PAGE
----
Law Firm: Dissolving With Dignity


Preserving a Future for Disaffected Partners

Following the departure of several ranking partners and the resignation of its senior managing partner, the remaining members of this venerable Boston law firm decided that it would close its doors. Once the decision was made, the manner in which the news was communicated and the means by which the dissolution was accomplished became critically important. The firm's remaining attorneys and employees would be seeking positions at new firms and their prospects would undoubtedly be enhanced by their ability to take respective clients with them. The Boston legal community is very closely knit but exceedingly competitive. Its rumor mill is very efficient and information about a firm being in jeopardy constitutes an open invitation to have the troubled firm's clients raided. For all of these reasons, the winding up of the firm's affairs needed to be orderly and expeditious, and communication about its dissolution needed to be surgically precise.

Background and Situation Analysis

The firm was an institution in the plaintiff bar in Boston. When a group of its key members decided to depart and take their practice with them, the firm was irreparably damaged.

Despite all of the restructuring that occurs in corporate America, the dissolution of a long-established law firm is unique and newsworthy. Because law firms trade on their reputations for integrity and professionalism and operate in a world guided by principles of privileged relationships and confidentiality, communications programs tend not to be in place and damage control protocols are not "second nature."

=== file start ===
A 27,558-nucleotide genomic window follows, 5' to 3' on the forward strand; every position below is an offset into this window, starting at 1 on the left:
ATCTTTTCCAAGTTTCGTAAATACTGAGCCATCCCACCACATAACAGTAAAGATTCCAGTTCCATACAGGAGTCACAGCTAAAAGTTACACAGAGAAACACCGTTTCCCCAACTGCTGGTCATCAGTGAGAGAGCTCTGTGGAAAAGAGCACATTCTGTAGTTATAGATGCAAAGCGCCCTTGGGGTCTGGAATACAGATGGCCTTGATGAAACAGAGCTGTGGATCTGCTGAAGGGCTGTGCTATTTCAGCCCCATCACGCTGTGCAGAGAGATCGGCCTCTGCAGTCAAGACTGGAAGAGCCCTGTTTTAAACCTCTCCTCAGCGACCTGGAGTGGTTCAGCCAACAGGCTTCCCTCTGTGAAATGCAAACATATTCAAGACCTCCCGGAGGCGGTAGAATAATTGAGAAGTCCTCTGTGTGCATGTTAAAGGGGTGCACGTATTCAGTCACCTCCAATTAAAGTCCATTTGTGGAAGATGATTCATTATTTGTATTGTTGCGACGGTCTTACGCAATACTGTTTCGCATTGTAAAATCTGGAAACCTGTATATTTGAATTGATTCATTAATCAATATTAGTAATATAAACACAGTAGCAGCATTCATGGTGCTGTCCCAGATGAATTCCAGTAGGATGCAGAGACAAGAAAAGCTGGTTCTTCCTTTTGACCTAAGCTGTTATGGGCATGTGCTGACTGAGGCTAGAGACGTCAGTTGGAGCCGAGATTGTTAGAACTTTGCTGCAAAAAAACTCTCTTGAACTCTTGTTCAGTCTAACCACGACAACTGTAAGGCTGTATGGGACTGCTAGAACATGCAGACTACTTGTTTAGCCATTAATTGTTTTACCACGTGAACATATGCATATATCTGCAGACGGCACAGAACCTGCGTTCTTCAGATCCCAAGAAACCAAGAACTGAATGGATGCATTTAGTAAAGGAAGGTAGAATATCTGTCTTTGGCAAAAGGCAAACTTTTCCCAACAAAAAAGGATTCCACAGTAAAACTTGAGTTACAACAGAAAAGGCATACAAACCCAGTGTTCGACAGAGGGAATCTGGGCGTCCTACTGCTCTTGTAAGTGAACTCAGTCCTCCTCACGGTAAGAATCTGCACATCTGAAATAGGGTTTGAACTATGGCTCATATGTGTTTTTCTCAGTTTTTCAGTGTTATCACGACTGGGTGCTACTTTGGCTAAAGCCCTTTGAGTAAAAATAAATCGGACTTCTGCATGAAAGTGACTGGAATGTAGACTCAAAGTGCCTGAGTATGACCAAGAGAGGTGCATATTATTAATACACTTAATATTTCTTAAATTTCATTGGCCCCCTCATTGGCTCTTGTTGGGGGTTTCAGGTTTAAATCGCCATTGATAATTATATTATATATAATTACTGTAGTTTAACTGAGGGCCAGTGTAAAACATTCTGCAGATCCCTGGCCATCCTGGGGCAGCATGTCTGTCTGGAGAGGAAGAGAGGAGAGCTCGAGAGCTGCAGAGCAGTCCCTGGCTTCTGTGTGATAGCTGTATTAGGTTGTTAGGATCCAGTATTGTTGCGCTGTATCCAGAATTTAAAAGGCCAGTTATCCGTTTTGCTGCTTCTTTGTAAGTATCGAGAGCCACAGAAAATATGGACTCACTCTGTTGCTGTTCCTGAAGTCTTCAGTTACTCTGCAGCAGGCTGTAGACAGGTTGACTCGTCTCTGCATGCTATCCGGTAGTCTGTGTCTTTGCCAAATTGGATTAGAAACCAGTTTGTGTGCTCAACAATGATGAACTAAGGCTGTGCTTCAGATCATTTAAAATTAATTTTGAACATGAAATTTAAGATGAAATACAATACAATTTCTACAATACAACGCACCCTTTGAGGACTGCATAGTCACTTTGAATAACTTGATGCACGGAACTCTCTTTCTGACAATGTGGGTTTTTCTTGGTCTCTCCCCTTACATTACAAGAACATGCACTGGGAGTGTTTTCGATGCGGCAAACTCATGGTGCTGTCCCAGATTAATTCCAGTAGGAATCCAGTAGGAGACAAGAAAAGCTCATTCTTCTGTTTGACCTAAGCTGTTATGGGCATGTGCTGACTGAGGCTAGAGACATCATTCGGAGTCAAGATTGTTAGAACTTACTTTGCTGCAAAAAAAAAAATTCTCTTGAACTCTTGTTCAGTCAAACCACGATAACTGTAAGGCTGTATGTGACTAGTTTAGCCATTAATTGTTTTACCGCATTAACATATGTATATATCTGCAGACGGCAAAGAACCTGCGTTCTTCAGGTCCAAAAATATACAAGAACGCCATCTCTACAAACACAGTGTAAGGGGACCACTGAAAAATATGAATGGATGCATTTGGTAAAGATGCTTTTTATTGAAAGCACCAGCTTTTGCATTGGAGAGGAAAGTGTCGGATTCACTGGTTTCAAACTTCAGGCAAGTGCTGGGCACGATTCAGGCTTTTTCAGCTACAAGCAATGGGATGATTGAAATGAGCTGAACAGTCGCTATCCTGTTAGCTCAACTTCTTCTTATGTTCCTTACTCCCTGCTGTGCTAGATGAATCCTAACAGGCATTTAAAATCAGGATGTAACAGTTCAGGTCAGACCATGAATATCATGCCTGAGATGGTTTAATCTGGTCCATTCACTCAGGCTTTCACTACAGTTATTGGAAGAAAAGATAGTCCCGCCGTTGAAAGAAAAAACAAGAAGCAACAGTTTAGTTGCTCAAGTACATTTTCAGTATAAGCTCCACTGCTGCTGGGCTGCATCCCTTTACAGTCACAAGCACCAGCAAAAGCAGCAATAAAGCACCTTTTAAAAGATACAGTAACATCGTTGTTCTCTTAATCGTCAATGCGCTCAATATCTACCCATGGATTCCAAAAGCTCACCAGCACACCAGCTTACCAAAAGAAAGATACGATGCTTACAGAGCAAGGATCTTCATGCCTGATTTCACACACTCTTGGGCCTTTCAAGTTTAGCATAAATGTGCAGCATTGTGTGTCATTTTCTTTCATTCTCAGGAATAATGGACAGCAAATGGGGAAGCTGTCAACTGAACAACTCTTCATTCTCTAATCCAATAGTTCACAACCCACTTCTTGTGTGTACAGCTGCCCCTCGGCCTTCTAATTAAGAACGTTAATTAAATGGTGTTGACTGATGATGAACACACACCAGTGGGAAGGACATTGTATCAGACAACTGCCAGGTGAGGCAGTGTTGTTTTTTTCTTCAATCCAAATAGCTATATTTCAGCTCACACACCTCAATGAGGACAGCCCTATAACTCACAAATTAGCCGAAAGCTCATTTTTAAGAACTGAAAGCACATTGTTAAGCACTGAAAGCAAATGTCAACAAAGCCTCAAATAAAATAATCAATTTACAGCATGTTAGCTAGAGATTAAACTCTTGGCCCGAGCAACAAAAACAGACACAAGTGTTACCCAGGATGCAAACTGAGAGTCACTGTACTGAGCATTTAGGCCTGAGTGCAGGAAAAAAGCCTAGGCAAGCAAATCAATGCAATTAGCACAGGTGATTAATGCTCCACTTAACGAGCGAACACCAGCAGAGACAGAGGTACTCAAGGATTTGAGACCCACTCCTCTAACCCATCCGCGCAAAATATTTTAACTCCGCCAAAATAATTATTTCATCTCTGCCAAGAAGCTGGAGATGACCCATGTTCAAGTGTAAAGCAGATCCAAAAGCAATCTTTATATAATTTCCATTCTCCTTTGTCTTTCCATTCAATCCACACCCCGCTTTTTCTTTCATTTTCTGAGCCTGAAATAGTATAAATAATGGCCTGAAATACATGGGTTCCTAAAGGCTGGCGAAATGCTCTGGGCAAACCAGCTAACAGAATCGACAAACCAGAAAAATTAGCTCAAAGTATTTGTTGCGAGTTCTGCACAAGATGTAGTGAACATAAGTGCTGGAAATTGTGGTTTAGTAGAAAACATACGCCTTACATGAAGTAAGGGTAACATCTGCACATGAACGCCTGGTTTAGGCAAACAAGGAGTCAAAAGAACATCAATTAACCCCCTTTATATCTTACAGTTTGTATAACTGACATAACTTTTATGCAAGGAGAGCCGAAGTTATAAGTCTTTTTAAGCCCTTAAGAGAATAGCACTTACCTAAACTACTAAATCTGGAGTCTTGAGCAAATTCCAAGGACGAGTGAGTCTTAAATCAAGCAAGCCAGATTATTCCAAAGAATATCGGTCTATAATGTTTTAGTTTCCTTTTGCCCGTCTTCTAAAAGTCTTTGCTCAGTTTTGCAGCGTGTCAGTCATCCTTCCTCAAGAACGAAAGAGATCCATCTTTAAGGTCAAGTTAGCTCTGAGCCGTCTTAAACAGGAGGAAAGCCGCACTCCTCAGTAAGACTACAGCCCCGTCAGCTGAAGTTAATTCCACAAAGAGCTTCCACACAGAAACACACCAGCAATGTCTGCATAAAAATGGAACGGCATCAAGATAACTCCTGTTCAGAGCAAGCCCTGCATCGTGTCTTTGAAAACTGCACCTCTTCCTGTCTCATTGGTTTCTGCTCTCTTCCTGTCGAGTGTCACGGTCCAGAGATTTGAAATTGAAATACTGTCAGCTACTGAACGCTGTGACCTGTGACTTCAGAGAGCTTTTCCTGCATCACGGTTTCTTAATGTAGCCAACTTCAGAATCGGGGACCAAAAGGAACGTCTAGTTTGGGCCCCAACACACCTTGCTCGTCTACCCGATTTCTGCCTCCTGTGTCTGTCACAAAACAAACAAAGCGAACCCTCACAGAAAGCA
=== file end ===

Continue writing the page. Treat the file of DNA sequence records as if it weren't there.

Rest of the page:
The Plan

When N&A was engaged, our challenge was threefold:

  1. Assist individual partners in preserving their job prospects by protecting the reputation of the dissolving firm and preventing client attrition.
  2. Assist in adequately informing employees and stakeholders in the firm.
  3. Assist in the orderly dissolution of the firm by ensuring that no leaks occurred, "no dirty laundry was aired" and that information was disseminated only on an "as appropriate" basis.

The key was to control the communications process. Our assignment began on a Thursday evening. By Sunday evening, a plan was in place-developed jointly with our client-comprising a protocol of announcements to the firm's employees and clients and to the press.

Armed with key messages crafted by Nicolazzo & Associates and a Q&A script, our client notified its employees in a firm-wide meeting held on Monday afternoon. Employees were assured of assistance in securing new employment and incentivized to assist in the transition. Immediately thereafter, partners notified all clients by telephone of the firm's dissolution. Clients were assured of continuity in the quality of legal service provided and encouraged to continue their relationships with respective attorneys of the firm. The partners then sent follow-up letters offering greater detail.

N&A then informed the appropriate representatives of the media, some of whom had been briefed in advance. A critical positive media placement was Lawyers' Weekly.


  • Proactive media contact preempted sensationalized media coverage of the dissolution of the firm and helped to quell rumor-mill speculation about the reasons for its demise.
  • Coverage was generally responsible and the firm was not described as "having failed."
  • Client defections appeared to have been minimized and the hoped-for retention of relationships by respective attorneys at their new firms.

The firm closed its doors with the dignity appropriate to its history.